In its September 2004 opinion, a 5-4 high court found that the
proportionate responsibility statute did apply in an innocent third-party
case such as Duenez. Under Chapter 33, that would have meant F.F.P. was
only liable for its share of the verdict, Justice Harriet O’Neill wrote
for the majority. But the jury never apportioned responsibility.

The majority concluded that the trial court should have submitted the
question of Ruiz’s percentage of responsibility to the jury. O’Neill
found that the fact-finder should apportion responsibility between the
dram shop and the intoxicated patron, but with a caveat: “The resulting
judgment should aggregate the dram shop’s and driver’s liability so that
the plaintiff fully recovers from the provider without assuming the risk
of the driver’s insolvency. The dram shop may then recover from the
driver based upon the percentages of responsibility that the jury
assessed between them.”

Nonetheless, the majority affirmed the trial court’s ruling, because
F.F.P. “is responsible to the Duenezes for its own percentage of the
liability and that of Ruiz and because there is nothing that would
prevent a jury from fairly apportioning responsibility between F.F.P. and
Ruiz in the severed action.”

Although the high court majority agreed with the first Duenez decision
that Chapter 33 applied, on Nov. 3 it rejected how the original majority
applied proportionate responsibility to the Dram Shop Act — points that
were hotly debated in dissents by O’Neill and Chief Justice Wallace
Jefferson.

“The legislative intent to protect the public and provide a potential
remedy against an alcohol provider does not equate to a guarantee of
recovery against a provider by an injured party,” Justice Dale Wainwright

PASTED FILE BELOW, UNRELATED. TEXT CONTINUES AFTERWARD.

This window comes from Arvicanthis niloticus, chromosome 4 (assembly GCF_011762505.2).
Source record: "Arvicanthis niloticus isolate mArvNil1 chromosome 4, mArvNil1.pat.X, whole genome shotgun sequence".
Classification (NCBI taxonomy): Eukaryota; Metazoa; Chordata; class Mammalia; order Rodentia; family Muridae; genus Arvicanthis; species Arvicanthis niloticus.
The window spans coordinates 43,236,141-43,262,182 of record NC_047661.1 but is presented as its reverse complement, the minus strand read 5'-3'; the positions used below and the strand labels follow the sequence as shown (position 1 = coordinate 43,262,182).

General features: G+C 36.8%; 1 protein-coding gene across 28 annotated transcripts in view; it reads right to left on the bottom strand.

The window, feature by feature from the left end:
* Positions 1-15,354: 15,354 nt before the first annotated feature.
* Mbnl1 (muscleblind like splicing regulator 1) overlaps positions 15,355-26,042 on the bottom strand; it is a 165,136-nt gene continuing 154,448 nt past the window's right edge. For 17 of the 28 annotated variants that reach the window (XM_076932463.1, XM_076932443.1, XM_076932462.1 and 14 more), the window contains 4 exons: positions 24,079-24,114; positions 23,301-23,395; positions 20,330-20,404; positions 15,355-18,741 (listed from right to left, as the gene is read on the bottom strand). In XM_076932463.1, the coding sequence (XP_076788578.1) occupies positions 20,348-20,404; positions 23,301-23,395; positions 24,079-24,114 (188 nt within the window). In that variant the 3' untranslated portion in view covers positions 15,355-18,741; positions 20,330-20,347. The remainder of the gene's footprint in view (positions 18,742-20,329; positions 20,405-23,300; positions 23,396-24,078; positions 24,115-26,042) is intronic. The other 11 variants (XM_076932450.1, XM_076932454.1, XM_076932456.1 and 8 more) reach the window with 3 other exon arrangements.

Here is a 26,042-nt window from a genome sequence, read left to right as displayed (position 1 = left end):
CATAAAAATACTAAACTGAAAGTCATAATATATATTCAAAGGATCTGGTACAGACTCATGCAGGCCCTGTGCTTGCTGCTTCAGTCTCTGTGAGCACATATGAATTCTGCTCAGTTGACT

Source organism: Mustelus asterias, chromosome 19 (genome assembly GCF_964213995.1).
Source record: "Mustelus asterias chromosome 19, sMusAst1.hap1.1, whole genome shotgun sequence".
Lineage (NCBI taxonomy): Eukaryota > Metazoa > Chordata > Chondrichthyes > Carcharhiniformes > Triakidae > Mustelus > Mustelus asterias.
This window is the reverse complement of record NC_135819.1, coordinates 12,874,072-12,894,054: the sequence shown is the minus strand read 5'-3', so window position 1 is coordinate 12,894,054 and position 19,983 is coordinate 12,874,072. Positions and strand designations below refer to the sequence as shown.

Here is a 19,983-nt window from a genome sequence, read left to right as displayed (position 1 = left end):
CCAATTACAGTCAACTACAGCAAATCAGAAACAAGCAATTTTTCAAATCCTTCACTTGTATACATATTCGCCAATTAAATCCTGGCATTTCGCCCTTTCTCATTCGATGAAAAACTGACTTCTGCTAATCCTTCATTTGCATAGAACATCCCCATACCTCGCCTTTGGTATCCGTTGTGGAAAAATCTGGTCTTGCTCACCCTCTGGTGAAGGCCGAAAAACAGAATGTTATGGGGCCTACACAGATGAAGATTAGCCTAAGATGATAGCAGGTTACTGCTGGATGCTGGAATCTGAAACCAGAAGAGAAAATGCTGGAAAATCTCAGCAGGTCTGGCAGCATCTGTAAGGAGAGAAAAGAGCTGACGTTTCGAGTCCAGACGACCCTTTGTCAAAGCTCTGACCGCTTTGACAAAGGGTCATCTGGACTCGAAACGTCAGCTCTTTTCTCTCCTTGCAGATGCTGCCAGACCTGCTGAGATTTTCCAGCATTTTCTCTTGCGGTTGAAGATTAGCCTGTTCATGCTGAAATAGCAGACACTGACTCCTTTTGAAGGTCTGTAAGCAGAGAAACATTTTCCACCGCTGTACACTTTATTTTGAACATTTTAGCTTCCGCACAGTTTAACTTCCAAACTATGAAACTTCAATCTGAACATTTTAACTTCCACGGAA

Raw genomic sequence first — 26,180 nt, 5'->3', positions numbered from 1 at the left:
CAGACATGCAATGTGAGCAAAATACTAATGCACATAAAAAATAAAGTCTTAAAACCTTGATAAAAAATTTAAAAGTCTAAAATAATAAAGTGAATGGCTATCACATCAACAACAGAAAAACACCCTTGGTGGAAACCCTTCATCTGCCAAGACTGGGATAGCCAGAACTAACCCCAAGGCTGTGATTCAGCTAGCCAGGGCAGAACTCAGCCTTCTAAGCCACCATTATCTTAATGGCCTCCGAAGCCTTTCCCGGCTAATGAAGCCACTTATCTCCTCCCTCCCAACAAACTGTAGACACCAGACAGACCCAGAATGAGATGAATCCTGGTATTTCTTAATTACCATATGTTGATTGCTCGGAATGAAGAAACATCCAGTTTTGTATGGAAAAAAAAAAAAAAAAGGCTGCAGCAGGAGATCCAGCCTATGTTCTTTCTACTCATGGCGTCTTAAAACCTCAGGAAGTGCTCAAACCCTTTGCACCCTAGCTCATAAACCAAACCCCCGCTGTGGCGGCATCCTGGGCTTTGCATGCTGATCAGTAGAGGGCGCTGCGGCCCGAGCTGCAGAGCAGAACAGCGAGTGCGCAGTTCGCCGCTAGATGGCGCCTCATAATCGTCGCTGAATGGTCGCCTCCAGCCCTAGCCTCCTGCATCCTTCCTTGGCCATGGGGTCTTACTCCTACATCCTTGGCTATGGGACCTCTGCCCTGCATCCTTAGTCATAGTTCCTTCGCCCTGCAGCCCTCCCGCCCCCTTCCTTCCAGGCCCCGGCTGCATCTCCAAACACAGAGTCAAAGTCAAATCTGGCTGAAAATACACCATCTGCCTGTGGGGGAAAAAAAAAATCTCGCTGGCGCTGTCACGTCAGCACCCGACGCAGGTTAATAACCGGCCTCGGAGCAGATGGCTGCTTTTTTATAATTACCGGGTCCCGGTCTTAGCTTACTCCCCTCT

wrote for the 7-2 majority. “While the dissents’ positions might express
sound public policy, we are constrained to conclude that neither
correctly applies the legislature’s statutory proportionate
responsibility scheme. Both read more into the Dram Shop Act than the
words chosen by the legislature can bear.”

In her dissent, O’Neill pointed out the curious circumstances in which
the court reversed her 2004 majority opinion — including that the court
voted to rehear the case only months after three justices who voted with
her in that majority left the court. The three departing justices were
Chief Justice Thomas Phillips and Justices Michael Schneider and Steven
Wayne Smith.

“The motion for rehearing raises no new issues; every point was
thoroughly considered by the court in its prior decision,” O’Neill wrote.
“While the motion for rehearing was pending, the legislature convened
without taking any action to alter this court’s original interpretation.
Nevertheless, the court today withdraws the prior opinion, reaches the
opposite result, and accomplishes judicially what the legislature itself
declined to do.”

In his dissent, Jefferson noted that the Legislature intended for
alcohol providers to pay for the damages caused by a drunk driver when it